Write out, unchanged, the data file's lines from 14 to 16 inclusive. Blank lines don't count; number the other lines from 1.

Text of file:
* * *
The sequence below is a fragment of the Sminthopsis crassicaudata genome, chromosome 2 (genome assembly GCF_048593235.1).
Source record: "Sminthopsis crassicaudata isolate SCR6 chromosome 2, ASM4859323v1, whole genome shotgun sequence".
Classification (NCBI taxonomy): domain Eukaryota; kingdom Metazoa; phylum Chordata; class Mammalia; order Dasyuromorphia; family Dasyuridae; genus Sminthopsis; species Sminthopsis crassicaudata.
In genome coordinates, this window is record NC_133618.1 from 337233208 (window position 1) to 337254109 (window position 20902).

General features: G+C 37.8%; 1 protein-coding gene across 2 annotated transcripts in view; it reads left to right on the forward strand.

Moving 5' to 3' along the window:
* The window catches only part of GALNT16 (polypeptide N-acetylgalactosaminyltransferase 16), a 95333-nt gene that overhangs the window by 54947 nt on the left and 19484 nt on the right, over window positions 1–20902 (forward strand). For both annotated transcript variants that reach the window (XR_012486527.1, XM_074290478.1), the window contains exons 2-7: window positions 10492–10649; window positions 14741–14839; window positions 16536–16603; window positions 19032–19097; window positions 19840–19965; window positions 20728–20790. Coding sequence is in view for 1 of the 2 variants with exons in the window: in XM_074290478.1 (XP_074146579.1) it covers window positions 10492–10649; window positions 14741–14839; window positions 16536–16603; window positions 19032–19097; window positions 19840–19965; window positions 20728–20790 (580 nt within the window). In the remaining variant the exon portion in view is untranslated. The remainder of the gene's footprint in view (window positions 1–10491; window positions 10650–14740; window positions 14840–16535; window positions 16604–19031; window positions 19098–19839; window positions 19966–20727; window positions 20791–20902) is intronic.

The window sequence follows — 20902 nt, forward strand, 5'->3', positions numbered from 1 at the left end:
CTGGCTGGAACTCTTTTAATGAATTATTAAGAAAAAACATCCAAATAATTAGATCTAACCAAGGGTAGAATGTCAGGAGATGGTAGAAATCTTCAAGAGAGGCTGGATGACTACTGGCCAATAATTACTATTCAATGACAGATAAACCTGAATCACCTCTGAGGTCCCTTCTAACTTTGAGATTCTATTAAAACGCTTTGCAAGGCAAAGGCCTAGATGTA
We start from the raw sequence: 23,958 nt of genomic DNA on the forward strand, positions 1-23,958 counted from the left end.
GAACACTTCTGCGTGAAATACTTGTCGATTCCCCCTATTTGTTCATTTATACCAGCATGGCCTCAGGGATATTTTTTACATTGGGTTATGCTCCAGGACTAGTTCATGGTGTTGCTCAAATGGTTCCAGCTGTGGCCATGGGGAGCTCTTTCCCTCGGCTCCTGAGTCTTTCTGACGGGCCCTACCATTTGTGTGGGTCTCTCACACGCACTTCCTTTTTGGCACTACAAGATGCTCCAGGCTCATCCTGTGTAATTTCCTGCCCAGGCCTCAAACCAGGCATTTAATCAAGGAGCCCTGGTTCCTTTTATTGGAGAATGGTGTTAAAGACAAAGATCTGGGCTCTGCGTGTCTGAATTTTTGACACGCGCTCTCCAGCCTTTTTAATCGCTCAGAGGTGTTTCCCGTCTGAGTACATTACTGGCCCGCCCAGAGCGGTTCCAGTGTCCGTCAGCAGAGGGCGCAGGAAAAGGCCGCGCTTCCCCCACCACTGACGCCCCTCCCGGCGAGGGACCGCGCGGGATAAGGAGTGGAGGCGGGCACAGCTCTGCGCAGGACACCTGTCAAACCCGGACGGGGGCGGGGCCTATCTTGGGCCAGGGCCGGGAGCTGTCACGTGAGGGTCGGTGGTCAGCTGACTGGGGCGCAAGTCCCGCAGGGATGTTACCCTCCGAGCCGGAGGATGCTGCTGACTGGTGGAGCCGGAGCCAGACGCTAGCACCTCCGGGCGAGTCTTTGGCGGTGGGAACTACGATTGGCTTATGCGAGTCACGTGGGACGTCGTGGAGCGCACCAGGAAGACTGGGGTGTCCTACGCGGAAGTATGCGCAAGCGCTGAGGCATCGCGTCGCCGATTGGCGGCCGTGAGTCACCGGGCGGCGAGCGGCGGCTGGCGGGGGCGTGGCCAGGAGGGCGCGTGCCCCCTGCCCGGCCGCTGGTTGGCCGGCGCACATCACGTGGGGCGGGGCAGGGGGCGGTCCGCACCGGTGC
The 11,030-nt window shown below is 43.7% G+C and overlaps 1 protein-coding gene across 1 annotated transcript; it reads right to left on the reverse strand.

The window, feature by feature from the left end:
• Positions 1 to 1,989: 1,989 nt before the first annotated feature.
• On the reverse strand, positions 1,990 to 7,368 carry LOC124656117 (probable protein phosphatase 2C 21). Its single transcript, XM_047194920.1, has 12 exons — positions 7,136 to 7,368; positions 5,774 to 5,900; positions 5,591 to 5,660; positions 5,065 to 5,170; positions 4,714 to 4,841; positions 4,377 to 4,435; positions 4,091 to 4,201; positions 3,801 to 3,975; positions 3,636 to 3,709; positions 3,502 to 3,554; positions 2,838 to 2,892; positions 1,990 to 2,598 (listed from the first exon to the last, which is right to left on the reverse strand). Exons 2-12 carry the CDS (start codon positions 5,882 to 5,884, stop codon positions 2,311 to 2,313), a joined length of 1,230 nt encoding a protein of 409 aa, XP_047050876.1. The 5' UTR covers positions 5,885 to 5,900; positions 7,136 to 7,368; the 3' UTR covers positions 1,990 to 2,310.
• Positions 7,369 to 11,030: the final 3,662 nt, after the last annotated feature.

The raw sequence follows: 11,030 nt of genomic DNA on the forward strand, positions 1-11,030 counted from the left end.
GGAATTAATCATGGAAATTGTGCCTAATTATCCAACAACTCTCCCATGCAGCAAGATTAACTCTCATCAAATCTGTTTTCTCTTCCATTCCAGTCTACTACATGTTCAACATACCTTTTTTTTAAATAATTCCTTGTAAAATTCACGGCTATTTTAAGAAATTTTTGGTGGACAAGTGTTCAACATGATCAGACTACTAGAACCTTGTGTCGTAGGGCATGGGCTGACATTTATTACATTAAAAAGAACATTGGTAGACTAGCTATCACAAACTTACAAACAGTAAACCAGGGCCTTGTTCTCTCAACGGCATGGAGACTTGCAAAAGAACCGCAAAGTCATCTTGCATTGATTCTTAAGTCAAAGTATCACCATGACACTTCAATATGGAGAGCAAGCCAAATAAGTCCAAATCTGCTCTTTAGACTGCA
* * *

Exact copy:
• Positions 1 to 1,989: 1,989 nt before the first annotated feature.
• On the reverse strand, positions 1,990 to 7,368 carry LOC124656117 (probable protein phosphatase 2C 21). Its single transcript, XM_047194920.1, has 12 exons — positions 7,136 to 7,368; positions 5,774 to 5,900; positions 5,591 to 5,660; positions 5,065 to 5,170; positions 4,714 to 4,841; positions 4,377 to 4,435; positions 4,091 to 4,201; positions 3,801 to 3,975; positions 3,636 to 3,709; positions 3,502 to 3,554; positions 2,838 to 2,892; positions 1,990 to 2,598 (listed from the first exon to the last, which is right to left on the reverse strand). Exons 2-12 carry the CDS (start codon positions 5,882 to 5,884, stop codon positions 2,311 to 2,313), a joined length of 1,230 nt encoding a protein of 409 aa, XP_047050876.1. The 5' UTR covers positions 5,885 to 5,900; positions 7,136 to 7,368; the 3' UTR covers positions 1,990 to 2,310.
• Positions 7,369 to 11,030: the final 3,662 nt, after the last annotated feature.